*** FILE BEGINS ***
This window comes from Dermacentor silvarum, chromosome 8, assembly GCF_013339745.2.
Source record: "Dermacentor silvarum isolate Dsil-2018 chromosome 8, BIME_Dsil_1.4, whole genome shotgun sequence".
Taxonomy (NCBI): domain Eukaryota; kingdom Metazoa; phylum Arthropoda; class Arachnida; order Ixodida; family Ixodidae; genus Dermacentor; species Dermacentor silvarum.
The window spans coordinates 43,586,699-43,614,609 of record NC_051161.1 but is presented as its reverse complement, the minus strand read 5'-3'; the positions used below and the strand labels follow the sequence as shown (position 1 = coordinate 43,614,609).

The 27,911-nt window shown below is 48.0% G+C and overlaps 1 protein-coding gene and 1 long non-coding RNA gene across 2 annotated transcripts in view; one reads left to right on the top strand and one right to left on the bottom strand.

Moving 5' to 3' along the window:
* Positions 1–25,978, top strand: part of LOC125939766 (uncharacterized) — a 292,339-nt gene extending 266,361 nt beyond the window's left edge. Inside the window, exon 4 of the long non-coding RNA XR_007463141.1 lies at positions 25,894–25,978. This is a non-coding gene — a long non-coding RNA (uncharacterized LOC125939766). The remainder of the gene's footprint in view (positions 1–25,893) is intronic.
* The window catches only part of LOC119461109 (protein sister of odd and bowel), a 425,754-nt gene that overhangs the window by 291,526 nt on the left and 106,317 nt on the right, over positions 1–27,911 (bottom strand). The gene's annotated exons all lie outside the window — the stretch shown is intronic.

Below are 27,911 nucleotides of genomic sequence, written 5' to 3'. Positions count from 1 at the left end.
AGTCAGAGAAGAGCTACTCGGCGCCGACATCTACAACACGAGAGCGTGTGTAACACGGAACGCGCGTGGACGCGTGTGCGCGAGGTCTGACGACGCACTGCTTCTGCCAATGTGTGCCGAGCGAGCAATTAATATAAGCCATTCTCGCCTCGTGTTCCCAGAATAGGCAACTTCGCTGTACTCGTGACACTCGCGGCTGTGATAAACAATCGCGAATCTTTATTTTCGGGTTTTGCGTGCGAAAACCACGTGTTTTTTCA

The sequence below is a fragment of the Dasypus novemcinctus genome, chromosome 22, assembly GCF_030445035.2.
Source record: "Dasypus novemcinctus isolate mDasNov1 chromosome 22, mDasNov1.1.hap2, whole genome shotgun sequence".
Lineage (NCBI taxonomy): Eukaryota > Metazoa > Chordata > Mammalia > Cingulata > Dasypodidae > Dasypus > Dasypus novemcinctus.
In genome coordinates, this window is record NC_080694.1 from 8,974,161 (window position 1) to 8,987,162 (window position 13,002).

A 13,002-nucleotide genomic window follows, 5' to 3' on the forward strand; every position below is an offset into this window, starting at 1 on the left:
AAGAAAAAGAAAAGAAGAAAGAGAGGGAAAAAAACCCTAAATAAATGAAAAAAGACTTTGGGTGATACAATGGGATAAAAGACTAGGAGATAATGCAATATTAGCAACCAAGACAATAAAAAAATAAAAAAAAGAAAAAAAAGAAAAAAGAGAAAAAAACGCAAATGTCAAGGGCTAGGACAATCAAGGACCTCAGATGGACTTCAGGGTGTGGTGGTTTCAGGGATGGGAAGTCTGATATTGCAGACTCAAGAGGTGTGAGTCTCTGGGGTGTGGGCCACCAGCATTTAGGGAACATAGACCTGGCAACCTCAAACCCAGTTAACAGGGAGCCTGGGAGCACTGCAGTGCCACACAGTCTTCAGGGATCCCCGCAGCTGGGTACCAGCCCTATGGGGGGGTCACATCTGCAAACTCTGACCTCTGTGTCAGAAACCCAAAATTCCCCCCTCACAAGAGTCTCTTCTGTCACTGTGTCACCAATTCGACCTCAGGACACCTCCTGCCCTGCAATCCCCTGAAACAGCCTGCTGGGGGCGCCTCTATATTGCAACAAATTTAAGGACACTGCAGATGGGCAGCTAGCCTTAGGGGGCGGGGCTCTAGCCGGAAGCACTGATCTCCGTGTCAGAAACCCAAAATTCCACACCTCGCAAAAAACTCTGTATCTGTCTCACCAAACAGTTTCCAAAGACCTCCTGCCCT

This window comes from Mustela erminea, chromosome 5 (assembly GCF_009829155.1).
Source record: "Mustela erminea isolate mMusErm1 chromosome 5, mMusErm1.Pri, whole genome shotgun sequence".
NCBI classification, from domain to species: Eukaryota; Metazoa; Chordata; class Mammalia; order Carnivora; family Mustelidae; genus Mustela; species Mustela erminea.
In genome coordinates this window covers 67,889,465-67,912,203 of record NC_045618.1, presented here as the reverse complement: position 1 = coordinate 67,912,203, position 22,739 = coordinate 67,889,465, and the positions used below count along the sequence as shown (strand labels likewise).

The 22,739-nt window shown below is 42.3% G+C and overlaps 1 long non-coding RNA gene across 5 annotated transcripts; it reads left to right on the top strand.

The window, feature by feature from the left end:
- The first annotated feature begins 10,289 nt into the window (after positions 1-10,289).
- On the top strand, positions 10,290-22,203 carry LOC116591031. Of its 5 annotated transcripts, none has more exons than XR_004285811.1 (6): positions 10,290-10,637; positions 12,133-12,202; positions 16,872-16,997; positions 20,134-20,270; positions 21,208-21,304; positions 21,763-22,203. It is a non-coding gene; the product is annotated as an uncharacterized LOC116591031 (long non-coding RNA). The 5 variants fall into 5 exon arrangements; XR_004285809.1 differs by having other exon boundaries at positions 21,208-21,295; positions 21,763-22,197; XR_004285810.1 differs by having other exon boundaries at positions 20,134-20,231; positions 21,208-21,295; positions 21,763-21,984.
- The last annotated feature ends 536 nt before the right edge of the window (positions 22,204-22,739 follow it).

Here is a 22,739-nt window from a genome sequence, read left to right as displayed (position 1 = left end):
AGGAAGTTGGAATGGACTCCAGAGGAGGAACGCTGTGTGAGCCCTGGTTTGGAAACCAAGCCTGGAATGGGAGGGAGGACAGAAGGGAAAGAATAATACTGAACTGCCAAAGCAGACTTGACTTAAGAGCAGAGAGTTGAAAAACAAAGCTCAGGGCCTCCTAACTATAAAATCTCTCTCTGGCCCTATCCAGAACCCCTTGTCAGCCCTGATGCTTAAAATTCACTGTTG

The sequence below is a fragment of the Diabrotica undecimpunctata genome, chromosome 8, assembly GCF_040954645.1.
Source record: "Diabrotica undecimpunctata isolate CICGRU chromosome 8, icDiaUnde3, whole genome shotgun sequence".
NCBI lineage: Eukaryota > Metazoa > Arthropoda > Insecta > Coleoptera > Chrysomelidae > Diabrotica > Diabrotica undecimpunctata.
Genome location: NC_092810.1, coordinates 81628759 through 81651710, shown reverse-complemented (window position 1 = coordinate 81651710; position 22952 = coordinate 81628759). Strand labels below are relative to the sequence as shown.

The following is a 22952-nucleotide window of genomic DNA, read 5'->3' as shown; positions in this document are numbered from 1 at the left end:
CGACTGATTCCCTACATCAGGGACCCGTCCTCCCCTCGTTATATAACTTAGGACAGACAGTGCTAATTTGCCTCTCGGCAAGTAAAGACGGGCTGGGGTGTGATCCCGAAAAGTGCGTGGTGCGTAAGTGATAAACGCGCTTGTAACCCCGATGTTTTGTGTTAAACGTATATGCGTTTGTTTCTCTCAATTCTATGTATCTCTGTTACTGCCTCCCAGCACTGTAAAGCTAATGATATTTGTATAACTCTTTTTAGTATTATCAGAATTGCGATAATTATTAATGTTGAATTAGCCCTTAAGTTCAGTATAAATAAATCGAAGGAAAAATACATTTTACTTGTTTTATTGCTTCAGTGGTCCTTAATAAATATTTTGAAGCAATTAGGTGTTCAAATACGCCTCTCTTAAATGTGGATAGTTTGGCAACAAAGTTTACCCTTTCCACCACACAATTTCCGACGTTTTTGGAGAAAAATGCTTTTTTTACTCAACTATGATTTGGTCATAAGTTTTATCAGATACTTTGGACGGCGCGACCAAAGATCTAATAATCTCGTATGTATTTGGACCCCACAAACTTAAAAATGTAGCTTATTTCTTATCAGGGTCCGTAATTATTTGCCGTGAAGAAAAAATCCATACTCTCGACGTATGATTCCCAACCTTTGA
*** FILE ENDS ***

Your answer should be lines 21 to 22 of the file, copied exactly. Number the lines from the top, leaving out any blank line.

The 22,739-nt window shown below is 42.3% G+C and overlaps 1 long non-coding RNA gene across 5 annotated transcripts; it reads left to right on the top strand.

The window, feature by feature from the left end: